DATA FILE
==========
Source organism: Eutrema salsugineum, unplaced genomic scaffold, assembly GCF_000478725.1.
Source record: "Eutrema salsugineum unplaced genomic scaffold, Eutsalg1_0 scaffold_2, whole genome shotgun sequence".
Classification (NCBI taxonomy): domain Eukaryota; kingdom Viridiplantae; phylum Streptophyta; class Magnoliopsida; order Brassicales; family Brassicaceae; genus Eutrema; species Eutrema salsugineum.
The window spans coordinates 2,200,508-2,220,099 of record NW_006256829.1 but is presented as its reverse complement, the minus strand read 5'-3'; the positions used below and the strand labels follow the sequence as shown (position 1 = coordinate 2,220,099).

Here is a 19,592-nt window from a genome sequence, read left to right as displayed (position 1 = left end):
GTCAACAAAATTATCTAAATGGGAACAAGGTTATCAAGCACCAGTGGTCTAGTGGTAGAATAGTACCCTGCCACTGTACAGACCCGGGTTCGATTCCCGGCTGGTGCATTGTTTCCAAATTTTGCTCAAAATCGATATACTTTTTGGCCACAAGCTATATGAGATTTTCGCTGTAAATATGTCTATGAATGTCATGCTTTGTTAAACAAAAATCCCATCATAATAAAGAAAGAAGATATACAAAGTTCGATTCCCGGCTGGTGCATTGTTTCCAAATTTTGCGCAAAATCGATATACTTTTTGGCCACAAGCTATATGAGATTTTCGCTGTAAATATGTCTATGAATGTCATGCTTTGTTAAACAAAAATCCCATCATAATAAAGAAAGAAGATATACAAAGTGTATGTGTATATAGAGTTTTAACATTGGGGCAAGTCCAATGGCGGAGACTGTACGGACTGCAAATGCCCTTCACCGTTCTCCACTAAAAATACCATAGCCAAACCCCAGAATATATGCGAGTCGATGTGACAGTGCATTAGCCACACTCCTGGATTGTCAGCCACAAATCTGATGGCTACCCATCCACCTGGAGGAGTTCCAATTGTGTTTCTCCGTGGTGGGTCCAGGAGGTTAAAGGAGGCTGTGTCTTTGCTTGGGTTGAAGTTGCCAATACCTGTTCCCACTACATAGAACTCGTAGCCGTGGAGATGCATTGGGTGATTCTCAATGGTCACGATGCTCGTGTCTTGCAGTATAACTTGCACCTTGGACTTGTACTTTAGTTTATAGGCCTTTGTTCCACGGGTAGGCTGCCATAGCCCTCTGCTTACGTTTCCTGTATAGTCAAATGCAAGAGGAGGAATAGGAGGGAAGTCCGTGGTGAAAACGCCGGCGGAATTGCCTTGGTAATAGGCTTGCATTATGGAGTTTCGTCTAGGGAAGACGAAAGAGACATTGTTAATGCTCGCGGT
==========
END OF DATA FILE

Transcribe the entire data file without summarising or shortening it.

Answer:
Source organism: Eutrema salsugineum, unplaced genomic scaffold, assembly GCF_000478725.1.
Source record: "Eutrema salsugineum unplaced genomic scaffold, Eutsalg1_0 scaffold_2, whole genome shotgun sequence".
Classification (NCBI taxonomy): domain Eukaryota; kingdom Viridiplantae; phylum Streptophyta; class Magnoliopsida; order Brassicales; family Brassicaceae; genus Eutrema; species Eutrema salsugineum.
The window spans coordinates 2,200,508-2,220,099 of record NW_006256829.1 but is presented as its reverse complement, the minus strand read 5'-3'; the positions used below and the strand labels follow the sequence as shown (position 1 = coordinate 2,220,099).

Here is a 19,592-nt window from a genome sequence, read left to right as displayed (position 1 = left end):
GTCAACAAAATTATCTAAATGGGAACAAGGTTATCAAGCACCAGTGGTCTAGTGGTAGAATAGTACCCTGCCACTGTACAGACCCGGGTTCGATTCCCGGCTGGTGCATTGTTTCCAAATTTTGCTCAAAATCGATATACTTTTTGGCCACAAGCTATATGAGATTTTCGCTGTAAATATGTCTATGAATGTCATGCTTTGTTAAACAAAAATCCCATCATAATAAAGAAAGAAGATATACAAAGTTCGATTCCCGGCTGGTGCATTGTTTCCAAATTTTGCGCAAAATCGATATACTTTTTGGCCACAAGCTATATGAGATTTTCGCTGTAAATATGTCTATGAATGTCATGCTTTGTTAAACAAAAATCCCATCATAATAAAGAAAGAAGATATACAAAGTGTATGTGTATATAGAGTTTTAACATTGGGGCAAGTCCAATGGCGGAGACTGTACGGACTGCAAATGCCCTTCACCGTTCTCCACTAAAAATACCATAGCCAAACCCCAGAATATATGCGAGTCGATGTGACAGTGCATTAGCCACACTCCTGGATTGTCAGCCACAAATCTGATGGCTACCCATCCACCTGGAGGAGTTCCAATTGTGTTTCTCCGTGGTGGGTCCAGGAGGTTAAAGGAGGCTGTGTCTTTGCTTGGGTTGAAGTTGCCAATACCTGTTCCCACTACATAGAACTCGTAGCCGTGGAGATGCATTGGGTGATTCTCAATGGTCACGATGCTCGTGTCTTGCAGTATAACTTGCACCTTGGACTTGTACTTTAGTTTATAGGCCTTTGTTCCACGGGTAGGCTGCCATAGCCCTCTGCTTACGTTTCCTGTATAGTCAAATGCAAGAGGAGGAATAGGAGGGAAGTCCGTGGTGAAAACGCCGGCGGAATTGCCTTGGTAATAGGCTTGCATTATGGAGTTTCGTCTAGGGAAGACGAAAGAGACATTGTTAATGCTCGCGGT